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Long-Term Effects of the 1923 Mass Refugee Inflow on Social Cohesion in Greece (Inglês)

After the 1919–1922 Greco-Turkish conflict, 1.2 million Greek Orthodox were forcibly displaced from Turkey to Greece, increasing the host population by 20 percent within a few months. Refugees were pro-vided with farmland, new houses and schools, and were granted the Greek citizenship. This paper analyses the long-term social integration of refugees and the effect of their resettlement on social cohesion. Combining historical and modern population censuses and surveys, this paper finds that, by the 2000s, refugees display a high rate of intermarriage with Greek natives, report levels of trust in others and in institutions similar to natives, and exhibit higher political and civic participation. At the community level, places with a higher share of refugees in 1928 are more likely to have at least one sport association 80 years later. There is no impact on political fragmentation nor on crime. The historical refugees’ integration starkly contrasts with the social marginalization of recent Albanian immigrants who, unlike the former, neither spoke Greek nor had the same religion as locals upon arrival. These results suggest that early investments in inclusion policies can be effective at fostering refugees’ assimilation, at least when newcomers and locals have similar cultural profiles.

Detalhes

  • Autor

    Murard,Elie

  • Data do documento

    2022/01/26

  • TIpo de documento

    Documento de trabalho sobre pesquisa de políticas

  • No. do relatório

    WPS9912

  • Nº do volume

    1

  • Total Volume(s)

    1

  • País

    Mundo,

  • Região

    Regiões Mundiais,

  • Data de divulgação

    2022/01/27

  • Disclosure Status

    Disclosed

  • Nome do documento

    Long-Term Effects of the 1923 Mass Refugee Inflow on Social Cohesion in Greece

  • Palavras-chave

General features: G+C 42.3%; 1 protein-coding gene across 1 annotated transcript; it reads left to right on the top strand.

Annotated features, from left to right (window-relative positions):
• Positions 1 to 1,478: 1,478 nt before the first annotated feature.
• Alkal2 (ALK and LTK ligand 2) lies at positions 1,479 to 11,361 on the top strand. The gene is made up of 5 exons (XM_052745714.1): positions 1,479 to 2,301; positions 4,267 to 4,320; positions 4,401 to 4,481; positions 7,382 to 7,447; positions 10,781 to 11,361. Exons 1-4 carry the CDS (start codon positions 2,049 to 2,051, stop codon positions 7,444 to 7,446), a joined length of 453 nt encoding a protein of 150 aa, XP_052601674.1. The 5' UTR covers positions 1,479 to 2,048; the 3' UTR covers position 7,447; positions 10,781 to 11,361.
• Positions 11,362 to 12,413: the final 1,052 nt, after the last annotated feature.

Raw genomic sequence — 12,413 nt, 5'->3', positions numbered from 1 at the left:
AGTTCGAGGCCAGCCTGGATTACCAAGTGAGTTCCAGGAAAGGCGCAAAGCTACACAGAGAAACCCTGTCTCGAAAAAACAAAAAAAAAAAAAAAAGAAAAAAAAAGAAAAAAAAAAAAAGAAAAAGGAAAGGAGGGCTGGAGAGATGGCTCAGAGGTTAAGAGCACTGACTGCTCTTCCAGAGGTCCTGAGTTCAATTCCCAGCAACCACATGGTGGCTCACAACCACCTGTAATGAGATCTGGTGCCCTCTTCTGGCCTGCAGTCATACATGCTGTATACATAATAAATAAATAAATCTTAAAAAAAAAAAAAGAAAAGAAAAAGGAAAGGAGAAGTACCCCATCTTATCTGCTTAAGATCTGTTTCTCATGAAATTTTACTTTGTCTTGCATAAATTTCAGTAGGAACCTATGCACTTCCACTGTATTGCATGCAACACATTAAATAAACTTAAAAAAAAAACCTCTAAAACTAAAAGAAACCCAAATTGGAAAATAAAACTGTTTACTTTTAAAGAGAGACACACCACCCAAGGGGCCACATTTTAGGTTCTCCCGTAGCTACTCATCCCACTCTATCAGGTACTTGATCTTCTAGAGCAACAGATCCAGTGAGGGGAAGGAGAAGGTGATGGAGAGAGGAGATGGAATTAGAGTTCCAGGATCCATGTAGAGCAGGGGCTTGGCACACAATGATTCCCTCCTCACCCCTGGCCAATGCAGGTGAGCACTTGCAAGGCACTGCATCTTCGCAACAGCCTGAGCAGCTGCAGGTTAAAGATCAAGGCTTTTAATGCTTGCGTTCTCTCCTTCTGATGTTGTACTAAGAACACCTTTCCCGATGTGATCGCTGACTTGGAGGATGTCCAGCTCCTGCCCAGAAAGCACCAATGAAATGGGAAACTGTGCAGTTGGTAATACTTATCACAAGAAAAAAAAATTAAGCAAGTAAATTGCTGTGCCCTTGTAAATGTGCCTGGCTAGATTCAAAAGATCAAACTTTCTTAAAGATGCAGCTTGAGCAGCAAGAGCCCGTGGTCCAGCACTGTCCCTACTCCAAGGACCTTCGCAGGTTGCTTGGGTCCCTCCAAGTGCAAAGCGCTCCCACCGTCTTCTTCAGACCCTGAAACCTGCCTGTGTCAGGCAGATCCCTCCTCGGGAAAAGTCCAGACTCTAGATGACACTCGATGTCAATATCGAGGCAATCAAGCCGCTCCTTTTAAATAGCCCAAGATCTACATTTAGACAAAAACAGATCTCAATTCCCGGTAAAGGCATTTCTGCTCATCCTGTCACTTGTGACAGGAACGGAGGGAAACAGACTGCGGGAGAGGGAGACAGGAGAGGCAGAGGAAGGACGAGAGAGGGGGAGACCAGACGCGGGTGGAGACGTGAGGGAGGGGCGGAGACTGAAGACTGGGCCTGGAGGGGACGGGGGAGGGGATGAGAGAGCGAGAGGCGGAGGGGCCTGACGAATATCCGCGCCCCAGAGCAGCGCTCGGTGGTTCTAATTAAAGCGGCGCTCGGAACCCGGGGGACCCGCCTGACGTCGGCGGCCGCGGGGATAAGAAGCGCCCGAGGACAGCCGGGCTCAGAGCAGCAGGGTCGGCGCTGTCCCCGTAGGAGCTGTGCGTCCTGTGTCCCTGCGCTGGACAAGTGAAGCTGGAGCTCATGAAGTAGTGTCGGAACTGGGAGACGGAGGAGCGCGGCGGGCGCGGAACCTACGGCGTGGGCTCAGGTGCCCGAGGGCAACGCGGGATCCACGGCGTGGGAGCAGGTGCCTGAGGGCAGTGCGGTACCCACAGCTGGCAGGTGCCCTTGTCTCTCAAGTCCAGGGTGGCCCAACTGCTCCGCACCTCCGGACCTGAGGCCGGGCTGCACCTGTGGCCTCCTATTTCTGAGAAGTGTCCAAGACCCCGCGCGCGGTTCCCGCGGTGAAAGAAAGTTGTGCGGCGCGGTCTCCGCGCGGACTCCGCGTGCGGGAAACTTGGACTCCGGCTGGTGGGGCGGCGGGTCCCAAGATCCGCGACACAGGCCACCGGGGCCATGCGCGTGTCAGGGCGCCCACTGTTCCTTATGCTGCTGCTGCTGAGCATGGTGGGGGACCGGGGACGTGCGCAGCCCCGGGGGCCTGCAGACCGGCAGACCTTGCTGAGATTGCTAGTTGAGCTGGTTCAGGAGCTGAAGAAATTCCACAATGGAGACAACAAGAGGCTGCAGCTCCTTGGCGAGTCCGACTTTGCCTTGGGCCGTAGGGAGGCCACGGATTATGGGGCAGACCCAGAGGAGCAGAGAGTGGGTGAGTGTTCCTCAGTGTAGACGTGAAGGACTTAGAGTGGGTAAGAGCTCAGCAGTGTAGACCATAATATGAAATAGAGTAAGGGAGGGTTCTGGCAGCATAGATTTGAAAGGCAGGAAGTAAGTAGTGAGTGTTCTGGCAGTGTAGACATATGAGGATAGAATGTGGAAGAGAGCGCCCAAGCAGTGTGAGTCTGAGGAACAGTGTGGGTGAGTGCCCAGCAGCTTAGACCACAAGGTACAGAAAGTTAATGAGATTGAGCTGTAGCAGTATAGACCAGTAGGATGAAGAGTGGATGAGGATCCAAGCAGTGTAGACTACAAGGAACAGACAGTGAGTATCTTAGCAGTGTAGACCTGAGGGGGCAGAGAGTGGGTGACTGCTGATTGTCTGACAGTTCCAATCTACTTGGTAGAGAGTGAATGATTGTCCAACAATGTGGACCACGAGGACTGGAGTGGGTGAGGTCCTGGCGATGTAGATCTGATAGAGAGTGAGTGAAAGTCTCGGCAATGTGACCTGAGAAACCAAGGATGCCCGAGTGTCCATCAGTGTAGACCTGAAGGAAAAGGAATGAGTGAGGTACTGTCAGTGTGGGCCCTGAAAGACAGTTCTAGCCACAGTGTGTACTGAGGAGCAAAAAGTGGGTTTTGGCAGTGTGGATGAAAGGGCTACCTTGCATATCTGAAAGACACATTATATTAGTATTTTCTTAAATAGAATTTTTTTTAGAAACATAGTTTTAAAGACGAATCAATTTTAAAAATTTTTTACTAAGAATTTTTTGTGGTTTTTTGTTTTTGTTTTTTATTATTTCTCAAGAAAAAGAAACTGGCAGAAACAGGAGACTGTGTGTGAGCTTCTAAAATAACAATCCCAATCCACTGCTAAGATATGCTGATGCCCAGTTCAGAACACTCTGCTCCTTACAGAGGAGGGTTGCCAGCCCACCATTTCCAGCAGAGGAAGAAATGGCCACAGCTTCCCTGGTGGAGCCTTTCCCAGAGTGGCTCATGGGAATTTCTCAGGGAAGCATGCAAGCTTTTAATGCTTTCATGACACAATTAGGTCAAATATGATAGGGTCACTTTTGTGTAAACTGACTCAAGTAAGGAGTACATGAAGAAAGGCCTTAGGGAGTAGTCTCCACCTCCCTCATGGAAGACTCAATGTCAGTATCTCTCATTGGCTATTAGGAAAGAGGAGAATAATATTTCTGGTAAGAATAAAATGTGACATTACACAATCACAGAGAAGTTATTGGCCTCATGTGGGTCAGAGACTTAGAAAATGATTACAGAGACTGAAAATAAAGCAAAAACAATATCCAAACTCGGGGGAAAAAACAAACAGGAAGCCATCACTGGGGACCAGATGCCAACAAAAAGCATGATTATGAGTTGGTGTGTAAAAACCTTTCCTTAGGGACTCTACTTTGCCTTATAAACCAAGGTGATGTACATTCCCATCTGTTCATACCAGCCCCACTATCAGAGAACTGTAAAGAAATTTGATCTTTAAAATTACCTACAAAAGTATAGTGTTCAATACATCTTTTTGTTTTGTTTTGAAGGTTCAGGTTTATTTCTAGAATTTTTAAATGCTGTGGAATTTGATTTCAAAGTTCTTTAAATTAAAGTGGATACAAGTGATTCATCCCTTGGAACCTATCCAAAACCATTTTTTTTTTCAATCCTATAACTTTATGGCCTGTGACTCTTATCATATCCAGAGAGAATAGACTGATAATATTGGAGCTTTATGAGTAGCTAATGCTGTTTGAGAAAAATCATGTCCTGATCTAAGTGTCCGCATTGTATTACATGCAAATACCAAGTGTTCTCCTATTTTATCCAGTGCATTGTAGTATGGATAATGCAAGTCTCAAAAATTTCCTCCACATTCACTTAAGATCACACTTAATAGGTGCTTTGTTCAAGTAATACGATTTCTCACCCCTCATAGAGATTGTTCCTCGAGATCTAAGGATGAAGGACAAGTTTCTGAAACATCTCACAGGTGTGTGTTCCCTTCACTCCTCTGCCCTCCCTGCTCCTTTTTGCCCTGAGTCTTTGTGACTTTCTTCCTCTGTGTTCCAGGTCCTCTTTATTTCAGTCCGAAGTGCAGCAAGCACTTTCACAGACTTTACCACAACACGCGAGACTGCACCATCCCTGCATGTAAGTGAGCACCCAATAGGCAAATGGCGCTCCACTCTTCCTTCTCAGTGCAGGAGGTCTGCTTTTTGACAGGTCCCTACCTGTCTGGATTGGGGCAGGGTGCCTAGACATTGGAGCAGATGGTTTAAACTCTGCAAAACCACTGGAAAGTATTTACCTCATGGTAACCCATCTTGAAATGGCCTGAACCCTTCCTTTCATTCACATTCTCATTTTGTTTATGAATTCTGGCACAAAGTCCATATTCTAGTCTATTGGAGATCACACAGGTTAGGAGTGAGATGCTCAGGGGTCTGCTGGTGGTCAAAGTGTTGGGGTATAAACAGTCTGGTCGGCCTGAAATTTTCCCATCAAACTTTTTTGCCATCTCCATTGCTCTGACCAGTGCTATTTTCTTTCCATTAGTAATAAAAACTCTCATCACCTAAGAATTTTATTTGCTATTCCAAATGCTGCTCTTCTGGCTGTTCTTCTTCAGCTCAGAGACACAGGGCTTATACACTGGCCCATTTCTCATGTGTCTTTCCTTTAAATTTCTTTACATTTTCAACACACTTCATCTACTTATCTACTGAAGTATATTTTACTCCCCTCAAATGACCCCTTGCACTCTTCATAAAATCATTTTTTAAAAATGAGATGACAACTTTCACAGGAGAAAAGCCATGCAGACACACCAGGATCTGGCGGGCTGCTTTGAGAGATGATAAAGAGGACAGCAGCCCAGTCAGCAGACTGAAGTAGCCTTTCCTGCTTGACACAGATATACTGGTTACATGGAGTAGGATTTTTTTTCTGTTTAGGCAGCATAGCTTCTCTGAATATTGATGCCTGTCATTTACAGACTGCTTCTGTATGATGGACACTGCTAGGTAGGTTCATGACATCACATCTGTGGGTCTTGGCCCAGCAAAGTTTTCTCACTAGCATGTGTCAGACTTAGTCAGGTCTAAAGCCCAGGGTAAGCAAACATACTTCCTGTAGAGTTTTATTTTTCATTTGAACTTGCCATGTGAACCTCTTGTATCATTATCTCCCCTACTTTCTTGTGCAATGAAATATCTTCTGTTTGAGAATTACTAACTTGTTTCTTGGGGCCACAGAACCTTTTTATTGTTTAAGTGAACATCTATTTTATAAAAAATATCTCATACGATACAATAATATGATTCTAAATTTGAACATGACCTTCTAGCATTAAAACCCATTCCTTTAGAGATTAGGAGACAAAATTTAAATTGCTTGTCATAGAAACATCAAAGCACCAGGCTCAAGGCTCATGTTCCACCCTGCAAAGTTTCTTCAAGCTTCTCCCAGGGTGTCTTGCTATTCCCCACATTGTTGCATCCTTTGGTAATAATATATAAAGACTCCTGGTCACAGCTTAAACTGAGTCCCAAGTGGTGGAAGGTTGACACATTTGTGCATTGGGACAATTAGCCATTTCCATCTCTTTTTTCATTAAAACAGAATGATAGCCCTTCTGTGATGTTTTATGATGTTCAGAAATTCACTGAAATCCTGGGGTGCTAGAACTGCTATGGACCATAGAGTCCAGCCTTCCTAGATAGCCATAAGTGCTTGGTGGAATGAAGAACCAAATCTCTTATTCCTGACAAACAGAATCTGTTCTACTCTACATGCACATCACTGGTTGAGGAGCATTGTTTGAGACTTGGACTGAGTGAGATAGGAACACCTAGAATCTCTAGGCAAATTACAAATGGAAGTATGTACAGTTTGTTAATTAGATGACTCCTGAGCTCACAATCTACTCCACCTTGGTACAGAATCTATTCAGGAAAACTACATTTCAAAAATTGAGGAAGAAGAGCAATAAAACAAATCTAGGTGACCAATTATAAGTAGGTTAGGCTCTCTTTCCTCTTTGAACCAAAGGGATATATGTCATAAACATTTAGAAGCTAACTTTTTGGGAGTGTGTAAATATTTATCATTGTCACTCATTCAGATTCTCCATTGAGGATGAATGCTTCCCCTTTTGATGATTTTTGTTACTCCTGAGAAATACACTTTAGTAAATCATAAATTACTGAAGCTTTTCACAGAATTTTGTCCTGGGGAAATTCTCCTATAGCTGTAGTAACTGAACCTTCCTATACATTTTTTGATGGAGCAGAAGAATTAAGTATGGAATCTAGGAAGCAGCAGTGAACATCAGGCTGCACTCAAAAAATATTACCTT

complete primary school; civil and political right; Research Support; access to primary schooling; integration of refugees; standard of living; resettlement of refugees; exposure to violence; customs and traditions; terms of education; access to land; principle of equality; second generation migrants; supply of school; lack of integration; country of birth; lower household income; first world war; degree of commitment; refugee protection regime; number of refugees; social cohesion; social integration; forced displacement; refugee child; refugee woman; political parties; voluntary association; community level; civic participation; young age; political party; voting patterns; religious persecution; political activism; social capital; host population; native population; arable land; Host Communities; population census; economic shock; political attitude; human capital; Refugee Resettlement; in institution; farm input; standard error; social assimilation; illegal status; educational outcome; local population; cultural assimilation; sports clubs; spatial distribution; displaced people; large estates; Labor Market; resettlement policy; political values; host society; school supply; political preference; individual preference; border area; immigrant woman; national interest; Natives; in school; agricultural work; native women; utility program; largest groups; long-term effect; agricultural settlement; population resettlement; high share; adult refugee; historical context; long-term perspective; forced migrant; educational choice; economic integration; tenure system; landless peasant; legal considerations; voluntary migrants; school-age child; urban settlement; budgetary expenditure; cultivated land; social exclusion; legal immigration; national share; political process; systematic discrimination; historical data; political power; common good; social solidarity; political machine; political allegiance; survey data; psychological trauma; refugee population; census data; conventional indicator; community ties; ethnic boundary; social condition; separate entity; cultural pattern; Immigration policy; voluntary migration; refugee family; random sample; educational gap; immigrant education; immigrant population; male literacy; life expectancy; low-skill occupation; greek language; mother tongue; open school; school-age population; adult man; government representative; social behavior; active participation; positive impact; public life; positive relationship; population size; socio-economic development; political action; old age; vacant land; community participation; coping mechanism; Coping Mechanisms; civic activity; trade union; social value; altruistic value; legal system; municipality level; population share; primary data; cultural identities; research design; new roads; personal interaction; intergroup cooperation; common goals; equal status; rural area; public redistribution; mutual trust; high diversity; ethnic diversity; immigrant children; removing barriers; lifetime earnings; agricultural colonies; estimation equation; spatial correlation; national border; railway network; Population Density; empirical analysis; public use; Forced Migration; empirical support; birth cohort; survey household; legislative election; political landscape; big city; modern history; economic hardship; new house; cultural background; resettlement program; occupied territories; military support; immediate relief; several years; national identity; destination country; limited resources; asylum country; important policy; social disruption; global knowledge; national unity; customary use; national community; Civil War; productive asset; civic values; cultivable land; integration policy; social marginal; open access; development policy

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